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Dr. Hall is a native of Baton Rouge and a graduate of University High School's class of 1997. Following high school he earned his Bachelor's degree in English-Literature at Spring Hill College in Mobile, AL, while also completing a Pre-medical course work.
Summer means lots of fun in the sun, but don't let heat-related illness or injuries ruin your days. Avoid serious conditions by drinking plenty of water, and take frequent breaks if you're out in the sun for extended periods of time. If you can, wear light-colored clothing.
Make sure to stay hydrated and find some shade on the golf course every now and then. Keep the kids cool wherever you go by bringing along umbrellas and fans. Pack some extra water that you can use to wet rags and drape on the backs everyone's necks.
Drink water before you're thirsty! Avoid consuming beverages with caffiene or alcohol while out in the sun because these types of drinks speed up dehydration.
If you begin to feel any of these symptoms, take a break for a few minutes in the shade or an air conditioned building if possible, and continue drinking lots of water.
Get Enough Vitamin D:
Studies also show that adequate vitamin D intake or production from sunlight is associated with lower rates of just about all forms of cancer except skin cancer. The solution then is to protect your skin with sunscreen, but take vitamin D supplements to realize the health benefits. So how much do you need? Most multivitamins contain 400 I.U. of vitamin D. Total body sun exposure produces 10,000 I.U. in a day. I recommend getting a simple blood test to check your 25-hydroxy vitamin D level. Optimum levels are probably around 50 ng/mL. This level is attainable with 2000 I.U. a day with moderate sun exposure (and no sunscreen), or 4000 I.U. without sun exposure. I have screened around 20 patients with this blood test. One had a level of 50, one 37, and the rest were <30! In fact, one of the ladies with a level in the 20’s is outside playing tennis several days a week (with lots of sunscreen on).
If you have arthritis, take glucosamine and chondroitin:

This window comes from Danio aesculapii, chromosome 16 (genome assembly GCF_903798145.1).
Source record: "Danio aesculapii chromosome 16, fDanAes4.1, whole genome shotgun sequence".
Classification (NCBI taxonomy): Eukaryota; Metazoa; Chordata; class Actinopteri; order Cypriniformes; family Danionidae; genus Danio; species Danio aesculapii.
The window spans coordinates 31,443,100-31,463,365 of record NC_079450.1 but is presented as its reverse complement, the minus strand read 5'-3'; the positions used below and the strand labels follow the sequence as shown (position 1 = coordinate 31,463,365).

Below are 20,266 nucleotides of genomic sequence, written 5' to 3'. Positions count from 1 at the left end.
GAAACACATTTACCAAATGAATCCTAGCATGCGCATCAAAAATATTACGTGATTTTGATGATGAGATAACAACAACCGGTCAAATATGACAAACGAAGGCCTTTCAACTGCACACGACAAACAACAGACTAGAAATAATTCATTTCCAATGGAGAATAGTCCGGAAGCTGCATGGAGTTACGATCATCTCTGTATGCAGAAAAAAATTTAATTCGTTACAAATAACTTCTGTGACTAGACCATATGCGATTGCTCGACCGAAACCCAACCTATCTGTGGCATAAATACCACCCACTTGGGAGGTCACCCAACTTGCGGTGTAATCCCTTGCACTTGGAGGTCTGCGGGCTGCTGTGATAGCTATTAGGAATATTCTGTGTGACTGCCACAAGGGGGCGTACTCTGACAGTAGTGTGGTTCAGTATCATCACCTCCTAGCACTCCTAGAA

Dr. Robert Dugas is a former LSU All-American offensive tackle. He completed a Sports Medicine Fellowship at the University of Wisconsin and served as a Team Physician for the Nebraska Cornhuskers from 1990-2006. Dr. Dugas is accredited by the American Board of Orthopaedic Surgery as a Certified Sports Medicine Specialist.
In this article, Dr. Dugas discusses the advantages of summer sports camps:
Summer sports camps allow a group of team members to participate in sport specific physiological conditioning, creating a great opportunity to form better team unity. The training for each individual is directed to allow personal peak neuromuscular development in strength, agility and coordination.
Conditioning programs should include repetitive demands placed on the cardiovascular and neuromuscular systems. These demands increase the ability of the cardiovascular system to bring nutrients to the muscles, which increases their endurance and strength. Sport specific agility drills improve individual coordination, and controlled challenges under high temperature circumstances allow for extremely important heat acclimatization.
Each sports camp will stress the physical and psychological needs of the athlete and allow for specific adjustments to meet their individual goals.
Did You Know
We are located in the Orthopedic Center at:
7301 Hennessy Blvd., Suite 200
Baton Rouge, LA 70808
For FAQ's, easy driving directions,
physician info & more, visit our web site: